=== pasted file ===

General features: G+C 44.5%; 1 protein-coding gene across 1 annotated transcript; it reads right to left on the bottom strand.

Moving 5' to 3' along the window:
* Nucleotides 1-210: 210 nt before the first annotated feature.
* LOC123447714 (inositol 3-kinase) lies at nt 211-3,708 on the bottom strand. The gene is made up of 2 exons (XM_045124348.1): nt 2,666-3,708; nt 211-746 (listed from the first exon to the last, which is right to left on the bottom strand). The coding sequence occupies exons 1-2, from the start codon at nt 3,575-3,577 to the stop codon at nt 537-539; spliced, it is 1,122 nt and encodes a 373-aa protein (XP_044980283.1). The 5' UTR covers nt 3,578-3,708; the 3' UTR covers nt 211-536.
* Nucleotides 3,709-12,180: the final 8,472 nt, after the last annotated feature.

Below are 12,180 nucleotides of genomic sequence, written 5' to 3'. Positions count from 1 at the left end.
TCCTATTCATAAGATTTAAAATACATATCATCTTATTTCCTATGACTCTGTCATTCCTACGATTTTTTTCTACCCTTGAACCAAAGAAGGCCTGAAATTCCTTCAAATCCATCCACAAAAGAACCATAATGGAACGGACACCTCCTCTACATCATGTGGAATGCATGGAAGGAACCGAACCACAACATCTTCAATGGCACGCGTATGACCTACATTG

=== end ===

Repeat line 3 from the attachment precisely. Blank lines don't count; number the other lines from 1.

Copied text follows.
* Nucleotides 1-210: 210 nt before the first annotated feature.